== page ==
Archived Story

Celebrating ‘story art’

Published 10:55pm Friday, April 27, 2012

The 10th anniversary of TroyFest seemed like the perfect time to honor Jean Lake, a local folk artist who is memorialized by the annual arts and crafts festival.

In an effort to do so, the TroyFest Committee established the “Spirit of Jean Lake Award,” a $300 prize that will be awarded each year to an artist who can be described as a self-taught, outsider or primitive artist or a visionary and one whose original work evokes his or her Southern heritage.

“Because this is the 10th anniversary of TroyFest and Jean Lake’s work is considered primitive art, the committee wanted to honor her by celebrating the folk artists who are such an important part of TroyFest,” said Stephanie Baker, TroyFest artists chair.

“Of course, we have many other styles of art that combine to make TroyFest one of the most popular juried shows around.”

Baker said more emphasis is being placed on folk art at TroyFest because there is increasing interest in folk art and there are more than a few collectors in the Southeast Alabama area.

“Around Pike County, the interest in folk art really got started with Jean Thompson Lake,” Baker said. “She was self-taught and her art depicted the everyday rural life of the South and especially Pike County.”

Baker said Thompson is remembered by her friends as funny, tenacious and hard-working with a deep love for bringing art and people together.

“That’s exactly what TroyFest strives to do – bring art and people together.”

And who does that better than folk artists?

“Folk art is story art,” Baker said. “There is usually a story behind each piece and the artists enjoy sharing their stories and people enjoy hearing them. It’s amazing to watch these artists weave their stories while transforming a piece of tin or a weathered board into a work of art. It’s fun to sit back and listen.”

TroyFest will feature several familiar “folk” faces including She-She and Maurice Cook and emerging artists like Brian Bohanan and local artists Wally Lowery and Derek Rogers.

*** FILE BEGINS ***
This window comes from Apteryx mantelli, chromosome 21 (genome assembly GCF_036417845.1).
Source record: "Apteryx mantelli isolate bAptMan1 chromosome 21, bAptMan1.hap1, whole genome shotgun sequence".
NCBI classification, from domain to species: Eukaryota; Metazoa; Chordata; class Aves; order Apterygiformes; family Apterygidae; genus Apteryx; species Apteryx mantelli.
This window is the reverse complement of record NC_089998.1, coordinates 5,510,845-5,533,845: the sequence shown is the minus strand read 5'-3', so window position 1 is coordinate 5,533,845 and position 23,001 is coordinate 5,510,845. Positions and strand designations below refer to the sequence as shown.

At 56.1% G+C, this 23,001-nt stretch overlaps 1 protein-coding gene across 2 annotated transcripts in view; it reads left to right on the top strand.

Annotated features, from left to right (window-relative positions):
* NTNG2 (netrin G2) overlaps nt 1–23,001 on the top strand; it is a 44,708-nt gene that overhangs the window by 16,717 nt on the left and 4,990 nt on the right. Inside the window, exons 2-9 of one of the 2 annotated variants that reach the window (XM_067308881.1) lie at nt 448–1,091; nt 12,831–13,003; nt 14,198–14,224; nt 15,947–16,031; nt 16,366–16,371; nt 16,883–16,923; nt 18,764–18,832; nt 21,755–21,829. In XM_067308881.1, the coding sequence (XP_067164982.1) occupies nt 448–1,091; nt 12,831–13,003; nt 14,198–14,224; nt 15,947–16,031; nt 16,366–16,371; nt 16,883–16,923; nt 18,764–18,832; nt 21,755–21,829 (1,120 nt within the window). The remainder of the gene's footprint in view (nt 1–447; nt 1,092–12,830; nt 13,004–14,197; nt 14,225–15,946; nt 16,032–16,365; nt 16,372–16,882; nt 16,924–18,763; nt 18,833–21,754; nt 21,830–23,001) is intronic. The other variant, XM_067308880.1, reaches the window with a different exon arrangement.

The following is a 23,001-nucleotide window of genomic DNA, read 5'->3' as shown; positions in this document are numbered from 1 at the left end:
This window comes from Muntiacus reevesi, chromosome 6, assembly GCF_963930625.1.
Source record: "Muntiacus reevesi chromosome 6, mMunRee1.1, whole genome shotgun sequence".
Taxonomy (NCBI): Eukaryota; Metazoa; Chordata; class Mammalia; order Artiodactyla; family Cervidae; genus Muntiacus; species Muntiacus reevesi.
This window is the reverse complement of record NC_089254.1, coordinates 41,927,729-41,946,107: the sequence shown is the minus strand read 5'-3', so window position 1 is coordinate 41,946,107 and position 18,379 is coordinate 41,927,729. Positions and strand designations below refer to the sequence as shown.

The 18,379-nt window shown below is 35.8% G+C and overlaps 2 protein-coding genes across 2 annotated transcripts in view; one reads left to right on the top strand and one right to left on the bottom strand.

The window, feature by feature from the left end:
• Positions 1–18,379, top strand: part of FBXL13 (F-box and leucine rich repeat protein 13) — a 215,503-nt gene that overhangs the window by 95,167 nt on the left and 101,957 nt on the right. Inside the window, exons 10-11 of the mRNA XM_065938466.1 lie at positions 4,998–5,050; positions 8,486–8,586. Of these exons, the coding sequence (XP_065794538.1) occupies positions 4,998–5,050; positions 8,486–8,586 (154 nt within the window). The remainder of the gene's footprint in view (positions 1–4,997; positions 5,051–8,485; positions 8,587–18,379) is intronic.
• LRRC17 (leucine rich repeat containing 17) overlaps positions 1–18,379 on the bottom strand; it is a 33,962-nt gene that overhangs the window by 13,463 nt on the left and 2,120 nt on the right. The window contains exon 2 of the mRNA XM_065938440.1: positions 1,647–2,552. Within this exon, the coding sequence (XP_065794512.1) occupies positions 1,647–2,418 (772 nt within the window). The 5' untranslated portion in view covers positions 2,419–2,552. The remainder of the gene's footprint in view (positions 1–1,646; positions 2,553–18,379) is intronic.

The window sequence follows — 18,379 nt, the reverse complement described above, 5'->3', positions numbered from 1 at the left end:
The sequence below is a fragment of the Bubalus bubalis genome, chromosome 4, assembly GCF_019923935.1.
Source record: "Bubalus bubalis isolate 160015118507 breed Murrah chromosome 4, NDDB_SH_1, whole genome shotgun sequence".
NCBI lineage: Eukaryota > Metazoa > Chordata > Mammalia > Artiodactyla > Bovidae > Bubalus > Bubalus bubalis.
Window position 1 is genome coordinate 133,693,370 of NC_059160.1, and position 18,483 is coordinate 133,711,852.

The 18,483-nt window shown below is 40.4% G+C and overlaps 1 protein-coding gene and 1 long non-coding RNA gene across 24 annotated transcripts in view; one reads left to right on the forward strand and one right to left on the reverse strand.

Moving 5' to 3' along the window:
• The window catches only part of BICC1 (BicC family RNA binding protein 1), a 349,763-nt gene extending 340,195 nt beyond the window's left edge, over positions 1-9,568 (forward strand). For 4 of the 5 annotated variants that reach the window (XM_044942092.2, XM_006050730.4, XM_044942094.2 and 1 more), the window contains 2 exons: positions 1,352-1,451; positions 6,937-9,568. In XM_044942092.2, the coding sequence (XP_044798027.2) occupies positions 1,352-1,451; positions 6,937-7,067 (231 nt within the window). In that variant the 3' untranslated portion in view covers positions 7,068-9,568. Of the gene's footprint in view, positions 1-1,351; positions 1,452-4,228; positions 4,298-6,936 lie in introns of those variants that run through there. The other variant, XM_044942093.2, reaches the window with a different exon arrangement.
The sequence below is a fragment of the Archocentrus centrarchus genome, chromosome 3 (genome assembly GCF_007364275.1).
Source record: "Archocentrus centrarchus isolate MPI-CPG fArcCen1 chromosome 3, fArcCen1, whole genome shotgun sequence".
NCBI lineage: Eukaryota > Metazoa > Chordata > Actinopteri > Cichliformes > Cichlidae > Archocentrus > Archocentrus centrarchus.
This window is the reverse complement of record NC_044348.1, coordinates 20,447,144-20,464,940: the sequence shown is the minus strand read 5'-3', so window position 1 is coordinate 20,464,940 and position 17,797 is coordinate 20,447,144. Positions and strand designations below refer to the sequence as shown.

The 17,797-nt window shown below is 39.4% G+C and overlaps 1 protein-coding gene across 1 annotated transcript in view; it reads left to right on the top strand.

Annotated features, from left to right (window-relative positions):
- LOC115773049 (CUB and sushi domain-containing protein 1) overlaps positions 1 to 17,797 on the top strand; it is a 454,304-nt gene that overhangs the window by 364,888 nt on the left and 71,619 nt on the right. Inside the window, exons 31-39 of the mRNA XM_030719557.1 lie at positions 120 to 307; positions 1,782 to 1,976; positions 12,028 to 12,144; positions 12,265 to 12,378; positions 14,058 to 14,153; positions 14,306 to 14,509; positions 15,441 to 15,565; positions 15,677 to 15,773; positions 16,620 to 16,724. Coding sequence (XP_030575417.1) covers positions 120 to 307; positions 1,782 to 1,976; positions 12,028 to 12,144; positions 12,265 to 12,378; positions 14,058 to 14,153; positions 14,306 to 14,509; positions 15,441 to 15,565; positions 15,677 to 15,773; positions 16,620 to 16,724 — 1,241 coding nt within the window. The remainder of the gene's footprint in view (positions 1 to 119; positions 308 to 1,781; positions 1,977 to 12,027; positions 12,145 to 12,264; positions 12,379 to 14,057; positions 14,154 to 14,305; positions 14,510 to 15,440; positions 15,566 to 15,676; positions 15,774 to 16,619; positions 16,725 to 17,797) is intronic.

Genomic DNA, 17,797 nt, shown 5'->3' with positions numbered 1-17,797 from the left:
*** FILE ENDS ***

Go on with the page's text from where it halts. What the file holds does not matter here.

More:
Maurice Cook is a highly acclaimed folk artist who paints rural scenes of the old South.

“His paintings depict the common, everyday things of life that may appear simple at first but have a powerful way of making people feel united,” Baker said. “His paintings make us all think about and remember where we came from.”

She-She is from Birmingham and has turned the recent tragedies in her life – lightning strikes and snake bites – into compelling works of art.

“She-She is a favorite at TroyFest,” Baker said. “Her art is in collections all across the country and in Tokyo, Holland, London and Australia.

Jim Weaver will exhibit at TroyFest for the first time. He paints little people in a big way. He started painting in 2004 at the age of 60. He reaches back to his childhood for many of his paintings. Weaver is from Florence.

Brenda Davis of Prattville is a niece of gospel singer, Emma Tucker Harris. Davis obsessively paints visions of her God-given dreams that help her overcome both the physical and emotional pain of MS and a trauma-filled life. Her works are in many important collections and three works have been accepted in Atlanta’s High Museum permanent collection.

Wally Lowery is a Troy boy and paints about hometown things – a favorite fishing hole, local legends and historic homes. His work hangs in 23 states and five countries.

Lillie Minnifield from Birmingham is a new exhibitor at TroyFest. Her style is mismatched and visionary folk art.

“Lillie Minnifield is fascinated by poetry and art and especially enjoys creating art about African-American musicians and capturing unique qualities about them,” Baker said.

Derek Rogers of Troy is an emerging artist who has only recently established a studio and begun exhibiting his artwork at shows.

“Derek is a traditional landscape, wilderness and wildlife artist,” Baker said.

Brian Bohanan from Helena is a mixed media folk artist who began to show a creative tendency in early childhood.

“Brian’s work shows reverence of nature, life and the creative process,” Baker said. “His art keep him connected to the beauty of nature and enables him to express his spirituality.”

“We are excited to have so many outstanding folk artists with us to celebrate the 10th anniversary of TroyFest and Jean Lake’s contributions to the folk art community.

“These folk artists will be among the 82 artists and craftsmen whose work will be on display and for sale at TroyFest on the square in downtown Troy today and Sunday.”

TroyFest hours are 9 a.m. until 6 p.m. today and 10 a.m. until 5 p.m. Sunday.

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